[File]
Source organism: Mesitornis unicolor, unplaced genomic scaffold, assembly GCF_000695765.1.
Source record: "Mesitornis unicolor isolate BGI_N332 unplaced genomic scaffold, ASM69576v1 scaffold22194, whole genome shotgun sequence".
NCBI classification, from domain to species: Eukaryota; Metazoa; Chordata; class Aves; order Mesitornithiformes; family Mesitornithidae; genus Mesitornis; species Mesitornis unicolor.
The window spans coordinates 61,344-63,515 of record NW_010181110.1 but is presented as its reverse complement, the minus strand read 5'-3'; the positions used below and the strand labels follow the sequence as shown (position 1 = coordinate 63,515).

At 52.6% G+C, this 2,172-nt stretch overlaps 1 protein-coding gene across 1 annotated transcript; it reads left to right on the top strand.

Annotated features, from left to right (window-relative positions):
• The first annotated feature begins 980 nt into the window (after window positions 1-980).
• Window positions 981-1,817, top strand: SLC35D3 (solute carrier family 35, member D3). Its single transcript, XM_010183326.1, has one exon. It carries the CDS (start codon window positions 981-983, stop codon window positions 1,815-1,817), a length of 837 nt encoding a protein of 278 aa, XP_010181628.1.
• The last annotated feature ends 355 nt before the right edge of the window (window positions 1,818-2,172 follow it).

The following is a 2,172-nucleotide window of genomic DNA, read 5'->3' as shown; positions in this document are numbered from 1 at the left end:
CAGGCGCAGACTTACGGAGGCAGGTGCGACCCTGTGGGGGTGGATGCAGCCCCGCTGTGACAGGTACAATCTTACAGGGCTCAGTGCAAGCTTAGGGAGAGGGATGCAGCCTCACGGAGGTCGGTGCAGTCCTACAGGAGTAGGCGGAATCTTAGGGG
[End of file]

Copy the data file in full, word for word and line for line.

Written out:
Source organism: Mesitornis unicolor, unplaced genomic scaffold, assembly GCF_000695765.1.
Source record: "Mesitornis unicolor isolate BGI_N332 unplaced genomic scaffold, ASM69576v1 scaffold22194, whole genome shotgun sequence".
NCBI classification, from domain to species: Eukaryota; Metazoa; Chordata; class Aves; order Mesitornithiformes; family Mesitornithidae; genus Mesitornis; species Mesitornis unicolor.
The window spans coordinates 61,344-63,515 of record NW_010181110.1 but is presented as its reverse complement, the minus strand read 5'-3'; the positions used below and the strand labels follow the sequence as shown (position 1 = coordinate 63,515).

At 52.6% G+C, this 2,172-nt stretch overlaps 1 protein-coding gene across 1 annotated transcript; it reads left to right on the top strand.

Annotated features, from left to right (window-relative positions):
• The first annotated feature begins 980 nt into the window (after window positions 1-980).
• Window positions 981-1,817, top strand: SLC35D3 (solute carrier family 35, member D3). Its single transcript, XM_010183326.1, has one exon. It carries the CDS (start codon window positions 981-983, stop codon window positions 1,815-1,817), a length of 837 nt encoding a protein of 278 aa, XP_010181628.1.
• The last annotated feature ends 355 nt before the right edge of the window (window positions 1,818-2,172 follow it).

The following is a 2,172-nucleotide window of genomic DNA, read 5'->3' as shown; positions in this document are numbered from 1 at the left end:
CAGGCGCAGACTTACGGAGGCAGGTGCGACCCTGTGGGGGTGGATGCAGCCCCGCTGTGACAGGTACAATCTTACAGGGCTCAGTGCAAGCTTAGGGAGAGGGATGCAGCCTCACGGAGGTCGGTGCAGTCCTACAGGAGTAGGCGGAATCTTAGGGG